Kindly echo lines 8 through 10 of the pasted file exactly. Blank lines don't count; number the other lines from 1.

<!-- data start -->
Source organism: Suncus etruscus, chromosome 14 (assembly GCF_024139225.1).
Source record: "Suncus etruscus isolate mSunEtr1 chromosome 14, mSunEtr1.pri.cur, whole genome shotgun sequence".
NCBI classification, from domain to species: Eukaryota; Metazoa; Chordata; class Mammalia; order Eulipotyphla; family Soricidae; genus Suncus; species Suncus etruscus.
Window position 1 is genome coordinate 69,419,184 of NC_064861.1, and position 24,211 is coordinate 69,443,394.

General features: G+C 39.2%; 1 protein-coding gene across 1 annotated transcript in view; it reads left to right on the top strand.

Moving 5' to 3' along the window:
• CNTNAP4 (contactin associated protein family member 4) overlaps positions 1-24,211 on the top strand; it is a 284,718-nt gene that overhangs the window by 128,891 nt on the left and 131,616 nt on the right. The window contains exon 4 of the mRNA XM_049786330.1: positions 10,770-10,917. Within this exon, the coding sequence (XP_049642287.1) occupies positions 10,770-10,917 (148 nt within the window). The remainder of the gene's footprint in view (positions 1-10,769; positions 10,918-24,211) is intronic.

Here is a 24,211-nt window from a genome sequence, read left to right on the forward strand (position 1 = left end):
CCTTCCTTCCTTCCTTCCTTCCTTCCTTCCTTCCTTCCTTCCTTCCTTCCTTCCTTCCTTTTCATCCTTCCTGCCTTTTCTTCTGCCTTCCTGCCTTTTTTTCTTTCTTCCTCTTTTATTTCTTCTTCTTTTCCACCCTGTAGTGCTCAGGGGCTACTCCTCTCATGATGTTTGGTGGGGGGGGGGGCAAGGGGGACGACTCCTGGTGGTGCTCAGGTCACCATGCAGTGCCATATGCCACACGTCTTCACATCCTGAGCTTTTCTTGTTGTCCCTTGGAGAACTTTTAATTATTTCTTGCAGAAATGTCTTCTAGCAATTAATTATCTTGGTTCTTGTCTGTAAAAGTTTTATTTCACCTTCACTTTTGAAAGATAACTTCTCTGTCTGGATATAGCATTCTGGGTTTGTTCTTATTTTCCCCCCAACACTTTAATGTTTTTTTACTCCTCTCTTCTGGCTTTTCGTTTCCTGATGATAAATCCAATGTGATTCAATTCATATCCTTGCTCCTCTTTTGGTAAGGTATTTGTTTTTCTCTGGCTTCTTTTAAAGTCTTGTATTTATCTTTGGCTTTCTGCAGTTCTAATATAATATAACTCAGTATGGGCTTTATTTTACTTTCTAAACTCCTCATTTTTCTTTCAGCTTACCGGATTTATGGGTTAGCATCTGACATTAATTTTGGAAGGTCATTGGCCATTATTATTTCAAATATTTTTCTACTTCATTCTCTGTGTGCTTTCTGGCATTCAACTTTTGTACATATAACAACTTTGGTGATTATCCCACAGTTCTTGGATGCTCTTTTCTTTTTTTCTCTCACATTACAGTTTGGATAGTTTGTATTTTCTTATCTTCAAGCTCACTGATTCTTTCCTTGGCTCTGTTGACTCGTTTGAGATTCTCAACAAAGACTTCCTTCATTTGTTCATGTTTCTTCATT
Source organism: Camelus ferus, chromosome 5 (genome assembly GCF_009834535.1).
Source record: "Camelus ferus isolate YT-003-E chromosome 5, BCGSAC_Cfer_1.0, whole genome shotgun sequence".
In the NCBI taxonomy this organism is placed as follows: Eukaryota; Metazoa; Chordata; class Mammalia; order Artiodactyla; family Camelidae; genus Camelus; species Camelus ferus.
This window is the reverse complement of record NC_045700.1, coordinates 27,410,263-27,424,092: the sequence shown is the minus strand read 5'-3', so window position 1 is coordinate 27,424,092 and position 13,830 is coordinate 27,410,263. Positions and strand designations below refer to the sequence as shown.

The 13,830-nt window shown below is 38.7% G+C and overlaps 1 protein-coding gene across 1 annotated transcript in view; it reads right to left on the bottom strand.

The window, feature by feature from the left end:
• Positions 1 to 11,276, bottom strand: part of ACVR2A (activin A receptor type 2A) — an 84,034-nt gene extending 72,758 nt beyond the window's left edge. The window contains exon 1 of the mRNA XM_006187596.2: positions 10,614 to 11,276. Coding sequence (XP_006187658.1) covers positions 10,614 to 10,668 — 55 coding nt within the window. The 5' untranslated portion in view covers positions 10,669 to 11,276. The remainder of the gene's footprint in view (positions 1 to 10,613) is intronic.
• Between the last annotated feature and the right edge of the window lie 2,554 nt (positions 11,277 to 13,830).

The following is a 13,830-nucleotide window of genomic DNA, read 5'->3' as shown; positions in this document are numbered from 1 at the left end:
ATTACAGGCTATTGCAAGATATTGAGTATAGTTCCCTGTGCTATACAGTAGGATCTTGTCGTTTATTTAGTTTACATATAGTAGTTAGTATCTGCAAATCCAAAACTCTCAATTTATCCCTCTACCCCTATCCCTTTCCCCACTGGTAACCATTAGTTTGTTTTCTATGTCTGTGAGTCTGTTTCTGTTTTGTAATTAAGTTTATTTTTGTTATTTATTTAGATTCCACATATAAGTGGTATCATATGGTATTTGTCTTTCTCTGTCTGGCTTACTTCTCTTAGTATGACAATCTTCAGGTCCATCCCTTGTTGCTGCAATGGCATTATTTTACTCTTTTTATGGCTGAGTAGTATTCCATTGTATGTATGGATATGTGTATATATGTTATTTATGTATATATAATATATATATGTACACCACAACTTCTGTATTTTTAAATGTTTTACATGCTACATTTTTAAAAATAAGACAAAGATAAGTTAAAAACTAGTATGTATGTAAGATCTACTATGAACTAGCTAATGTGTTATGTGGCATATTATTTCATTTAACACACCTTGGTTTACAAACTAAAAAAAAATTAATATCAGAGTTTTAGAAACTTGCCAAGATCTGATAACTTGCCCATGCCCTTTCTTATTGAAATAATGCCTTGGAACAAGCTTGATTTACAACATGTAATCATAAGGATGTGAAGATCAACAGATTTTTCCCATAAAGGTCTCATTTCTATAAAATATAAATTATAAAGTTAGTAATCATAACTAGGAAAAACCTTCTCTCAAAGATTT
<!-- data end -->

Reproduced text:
Here is a 24,211-nt window from a genome sequence, read left to right on the forward strand (position 1 = left end):
CCTTCCTTCCTTCCTTCCTTCCTTCCTTCCTTCCTTCCTTCCTTCCTTCCTTCCTTCCTTTTCATCCTTCCTGCCTTTTCTTCTGCCTTCCTGCCTTTTTTTCTTTCTTCCTCTTTTATTTCTTCTTCTTTTCCACCCTGTAGTGCTCAGGGGCTACTCCTCTCATGATGTTTGGTGGGGGGGGGGGCAAGGGGGACGACTCCTGGTGGTGCTCAGGTCACCATGCAGTGCCATATGCCACACGTCTTCACATCCTGAGCTTTTCTTGTTGTCCCTTGGAGAACTTTTAATTATTTCTTGCAGAAATGTCTTCTAGCAATTAATTATCTTGGTTCTTGTCTGTAAAAGTTTTATTTCACCTTCACTTTTGAAAGATAACTTCTCTGTCTGGATATAGCATTCTGGGTTTGTTCTTATTTTCCCCCCAACACTTTAATGTTTTTTTACTCCTCTCTTCTGGCTTTTCGTTTCCTGATGATAAATCCAATGTGATTCAATTCATATCCTTGCTCCTCTTTTGGTAAGGTATTTGTTTTTCTCTGGCTTCTTTTAAAGTCTTGTATTTATCTTTGGCTTTCTGCAGTTCTAATATAATATAACTCAGTATGGGCTTTATTTTACTTTCTAAACTCCTCATTTTTCTTTCAGCTTACCGGATTTATGGGTTAGCATCTGACATTAATTTTGGAAGGTCATTGGCCATTATTATTTCAAATATTTTTCTACTTCATTCTCTGTGTGCTTTCTGGCATTCAACTTTTGTACATATAACAACTTTGGTGATTATCCCACAGTTCTTGGATGCTCTTTTCTTTTTTTCTCTCACATTACAGTTTGGATAGTTTGTATTTTCTTATCTTCAAGCTCACTGATTCTTTCCTTGGCTCTGTTGACTCGTTTGAGATTCTCAACAAAGACTTCCTTCATTTGTTCATGTTTCTTCATT
Source organism: Camelus ferus, chromosome 5 (genome assembly GCF_009834535.1).